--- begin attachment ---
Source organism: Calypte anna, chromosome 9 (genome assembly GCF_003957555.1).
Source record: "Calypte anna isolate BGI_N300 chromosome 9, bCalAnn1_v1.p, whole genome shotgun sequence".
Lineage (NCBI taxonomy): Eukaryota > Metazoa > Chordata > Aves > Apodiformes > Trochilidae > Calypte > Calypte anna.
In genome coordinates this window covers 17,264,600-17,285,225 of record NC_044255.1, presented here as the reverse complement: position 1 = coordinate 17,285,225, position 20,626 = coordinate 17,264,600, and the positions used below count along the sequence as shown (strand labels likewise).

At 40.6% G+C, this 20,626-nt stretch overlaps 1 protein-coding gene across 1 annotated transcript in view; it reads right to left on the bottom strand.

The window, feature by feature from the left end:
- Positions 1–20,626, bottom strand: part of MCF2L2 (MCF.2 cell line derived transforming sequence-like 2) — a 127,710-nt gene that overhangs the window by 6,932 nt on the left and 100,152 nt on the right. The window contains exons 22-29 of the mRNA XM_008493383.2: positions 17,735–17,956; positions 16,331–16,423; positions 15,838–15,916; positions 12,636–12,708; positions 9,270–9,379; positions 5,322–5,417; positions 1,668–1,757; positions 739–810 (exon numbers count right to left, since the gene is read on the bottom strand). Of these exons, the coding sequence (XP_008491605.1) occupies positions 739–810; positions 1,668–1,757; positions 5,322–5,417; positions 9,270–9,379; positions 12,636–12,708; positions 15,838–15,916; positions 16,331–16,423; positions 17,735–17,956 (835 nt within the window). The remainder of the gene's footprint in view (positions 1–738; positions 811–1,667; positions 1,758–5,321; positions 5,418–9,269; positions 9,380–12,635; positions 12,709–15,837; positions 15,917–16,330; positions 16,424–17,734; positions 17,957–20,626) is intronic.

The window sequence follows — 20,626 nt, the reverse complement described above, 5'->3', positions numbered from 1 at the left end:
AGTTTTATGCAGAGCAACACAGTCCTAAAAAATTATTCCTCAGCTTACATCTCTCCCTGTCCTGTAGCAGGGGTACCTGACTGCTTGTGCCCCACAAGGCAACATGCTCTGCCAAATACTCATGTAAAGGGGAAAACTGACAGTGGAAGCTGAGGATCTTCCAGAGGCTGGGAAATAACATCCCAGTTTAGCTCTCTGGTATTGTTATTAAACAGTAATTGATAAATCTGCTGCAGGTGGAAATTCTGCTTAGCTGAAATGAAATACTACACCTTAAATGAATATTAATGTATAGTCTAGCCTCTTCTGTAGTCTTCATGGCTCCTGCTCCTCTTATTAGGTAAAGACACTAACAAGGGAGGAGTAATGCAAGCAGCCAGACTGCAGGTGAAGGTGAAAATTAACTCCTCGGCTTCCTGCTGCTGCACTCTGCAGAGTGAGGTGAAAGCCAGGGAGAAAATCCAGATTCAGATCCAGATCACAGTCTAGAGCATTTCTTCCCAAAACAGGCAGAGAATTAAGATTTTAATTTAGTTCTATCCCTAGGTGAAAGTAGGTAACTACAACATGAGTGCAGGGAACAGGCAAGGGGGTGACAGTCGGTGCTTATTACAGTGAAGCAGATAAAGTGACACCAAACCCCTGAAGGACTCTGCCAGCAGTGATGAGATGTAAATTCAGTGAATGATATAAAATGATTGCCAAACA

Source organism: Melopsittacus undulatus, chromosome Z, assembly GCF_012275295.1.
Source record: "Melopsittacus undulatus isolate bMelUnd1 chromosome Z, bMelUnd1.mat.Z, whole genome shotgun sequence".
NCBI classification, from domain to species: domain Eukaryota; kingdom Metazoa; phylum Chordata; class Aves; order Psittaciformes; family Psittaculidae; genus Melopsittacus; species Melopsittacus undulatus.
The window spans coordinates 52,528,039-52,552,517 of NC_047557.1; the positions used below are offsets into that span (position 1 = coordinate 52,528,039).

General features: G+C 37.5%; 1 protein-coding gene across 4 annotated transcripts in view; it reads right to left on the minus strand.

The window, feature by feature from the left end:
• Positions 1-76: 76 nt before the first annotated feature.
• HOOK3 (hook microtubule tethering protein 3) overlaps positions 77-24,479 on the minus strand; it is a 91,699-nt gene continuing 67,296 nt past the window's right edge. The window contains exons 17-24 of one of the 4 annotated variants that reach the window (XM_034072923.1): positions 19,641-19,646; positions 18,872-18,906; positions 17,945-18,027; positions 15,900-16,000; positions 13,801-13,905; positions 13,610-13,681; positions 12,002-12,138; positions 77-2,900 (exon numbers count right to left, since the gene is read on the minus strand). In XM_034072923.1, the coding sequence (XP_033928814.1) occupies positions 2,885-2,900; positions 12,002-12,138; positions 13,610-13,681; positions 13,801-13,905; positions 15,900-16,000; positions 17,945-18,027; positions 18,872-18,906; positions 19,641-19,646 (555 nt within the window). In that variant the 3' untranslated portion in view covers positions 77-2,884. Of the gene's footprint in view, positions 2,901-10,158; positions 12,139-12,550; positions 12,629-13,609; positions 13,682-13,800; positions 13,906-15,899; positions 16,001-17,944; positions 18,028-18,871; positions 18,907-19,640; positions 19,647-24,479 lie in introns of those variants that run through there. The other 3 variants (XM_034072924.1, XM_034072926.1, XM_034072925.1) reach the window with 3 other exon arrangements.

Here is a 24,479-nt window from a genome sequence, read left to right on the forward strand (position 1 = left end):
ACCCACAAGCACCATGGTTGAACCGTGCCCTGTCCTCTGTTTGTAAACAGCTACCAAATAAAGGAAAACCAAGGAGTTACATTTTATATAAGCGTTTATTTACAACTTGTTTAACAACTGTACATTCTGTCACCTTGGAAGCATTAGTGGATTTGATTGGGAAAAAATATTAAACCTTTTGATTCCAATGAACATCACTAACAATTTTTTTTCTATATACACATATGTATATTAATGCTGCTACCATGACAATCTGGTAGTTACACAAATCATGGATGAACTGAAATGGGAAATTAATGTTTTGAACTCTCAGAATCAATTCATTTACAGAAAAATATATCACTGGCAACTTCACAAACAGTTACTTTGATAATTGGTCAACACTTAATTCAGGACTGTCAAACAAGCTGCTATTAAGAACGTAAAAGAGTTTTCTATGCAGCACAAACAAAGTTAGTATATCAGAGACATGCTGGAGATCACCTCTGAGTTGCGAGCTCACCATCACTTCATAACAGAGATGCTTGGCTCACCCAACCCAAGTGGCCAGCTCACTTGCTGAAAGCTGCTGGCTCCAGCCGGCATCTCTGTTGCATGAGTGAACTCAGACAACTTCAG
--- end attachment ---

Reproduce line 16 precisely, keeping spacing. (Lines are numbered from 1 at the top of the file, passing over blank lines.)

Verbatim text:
• Positions 1-76: 76 nt before the first annotated feature.